Okay, so now you’re here and you intend to work and live a chill semi-Dutch life. To remain in the Netherlands for a period longer than 90 days (three months) you will need a “Long Stay Visa” or “Machtiging Voorlopig Verblijf” — for more information about this visa and your eligibility, click here.
When immigrating a long-stay visa is a good way of ensuring you have enough time to organize gainful employment and successfully crack the Dutch housing market.
Work Permit (GVVA)
The Single Permit (GVVA) was abbreviated for a reason, the Dutch translation is “gecombineerde vergunning voor verblijf en arbeid”, meaning combined permit for residence and work. It combines your residence permit and your TWV.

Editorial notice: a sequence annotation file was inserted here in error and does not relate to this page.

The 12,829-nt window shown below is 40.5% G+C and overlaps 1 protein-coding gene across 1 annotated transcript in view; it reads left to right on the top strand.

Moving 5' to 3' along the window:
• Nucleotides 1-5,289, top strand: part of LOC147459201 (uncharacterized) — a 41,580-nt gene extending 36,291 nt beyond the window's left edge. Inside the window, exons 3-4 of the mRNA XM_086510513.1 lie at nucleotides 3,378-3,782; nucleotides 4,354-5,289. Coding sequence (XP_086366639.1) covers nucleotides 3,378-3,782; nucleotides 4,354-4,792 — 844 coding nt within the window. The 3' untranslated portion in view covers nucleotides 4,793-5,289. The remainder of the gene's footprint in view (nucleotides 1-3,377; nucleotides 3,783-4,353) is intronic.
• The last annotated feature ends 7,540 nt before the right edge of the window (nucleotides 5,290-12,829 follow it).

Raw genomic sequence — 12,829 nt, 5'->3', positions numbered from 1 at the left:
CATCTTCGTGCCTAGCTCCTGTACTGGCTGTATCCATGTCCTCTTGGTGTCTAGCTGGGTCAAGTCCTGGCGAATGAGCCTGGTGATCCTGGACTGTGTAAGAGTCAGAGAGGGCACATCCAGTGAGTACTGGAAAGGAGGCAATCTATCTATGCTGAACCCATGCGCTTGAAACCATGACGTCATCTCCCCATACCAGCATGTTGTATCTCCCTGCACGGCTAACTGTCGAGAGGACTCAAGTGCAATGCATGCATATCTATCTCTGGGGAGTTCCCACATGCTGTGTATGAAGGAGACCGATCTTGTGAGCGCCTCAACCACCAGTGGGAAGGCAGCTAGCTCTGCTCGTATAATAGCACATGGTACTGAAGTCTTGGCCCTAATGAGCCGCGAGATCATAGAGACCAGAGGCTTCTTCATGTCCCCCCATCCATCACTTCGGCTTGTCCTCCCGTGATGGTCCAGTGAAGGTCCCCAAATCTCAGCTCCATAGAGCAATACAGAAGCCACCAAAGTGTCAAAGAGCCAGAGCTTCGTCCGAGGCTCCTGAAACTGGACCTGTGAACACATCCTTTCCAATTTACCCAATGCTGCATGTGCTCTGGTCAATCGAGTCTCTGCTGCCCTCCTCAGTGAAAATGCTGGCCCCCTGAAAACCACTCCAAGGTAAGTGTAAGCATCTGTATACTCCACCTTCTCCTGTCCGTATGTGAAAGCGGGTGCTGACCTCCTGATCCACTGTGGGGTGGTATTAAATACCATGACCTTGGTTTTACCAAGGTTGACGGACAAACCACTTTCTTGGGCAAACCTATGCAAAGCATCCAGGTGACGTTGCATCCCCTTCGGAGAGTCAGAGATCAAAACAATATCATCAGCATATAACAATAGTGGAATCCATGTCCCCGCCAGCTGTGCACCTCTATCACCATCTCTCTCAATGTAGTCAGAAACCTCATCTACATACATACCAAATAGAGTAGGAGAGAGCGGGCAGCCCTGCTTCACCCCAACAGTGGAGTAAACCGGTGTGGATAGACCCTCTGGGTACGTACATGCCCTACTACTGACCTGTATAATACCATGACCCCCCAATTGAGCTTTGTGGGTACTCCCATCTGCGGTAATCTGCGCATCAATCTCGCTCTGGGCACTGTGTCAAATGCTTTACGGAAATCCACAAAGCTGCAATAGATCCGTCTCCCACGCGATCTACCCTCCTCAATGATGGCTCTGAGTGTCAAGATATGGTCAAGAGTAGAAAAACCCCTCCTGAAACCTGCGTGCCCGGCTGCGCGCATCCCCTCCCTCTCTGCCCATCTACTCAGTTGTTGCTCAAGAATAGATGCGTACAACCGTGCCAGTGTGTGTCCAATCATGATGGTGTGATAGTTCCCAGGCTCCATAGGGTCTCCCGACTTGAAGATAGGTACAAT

Either you or your employer will apply for the permit. In many situations, you don’t usually need to do it yourself. However, when you leave this job, your work permit is no longer valid. It’s on a job by job basis.
Work permits include:
- Orientation year — for people who have a Master’s or PhD within three years, at a university in the top 150 worldwide. They can apply to find work in the Netherlands for a year.
- Entrepreneur permit — for people who want to start their own business and must have personal experience with it and would add to the Dutch market.
- Single permit — for workers and trainees of over three months.
- Highly skilled migrant permits — for highly skilled workers that are needed. These people need to also be specialised, have a degree, passport, health insurance and have work experience.
Anyways, part of becoming Dutch might be actually learning Dutch to speak on the job, is it really necessary though?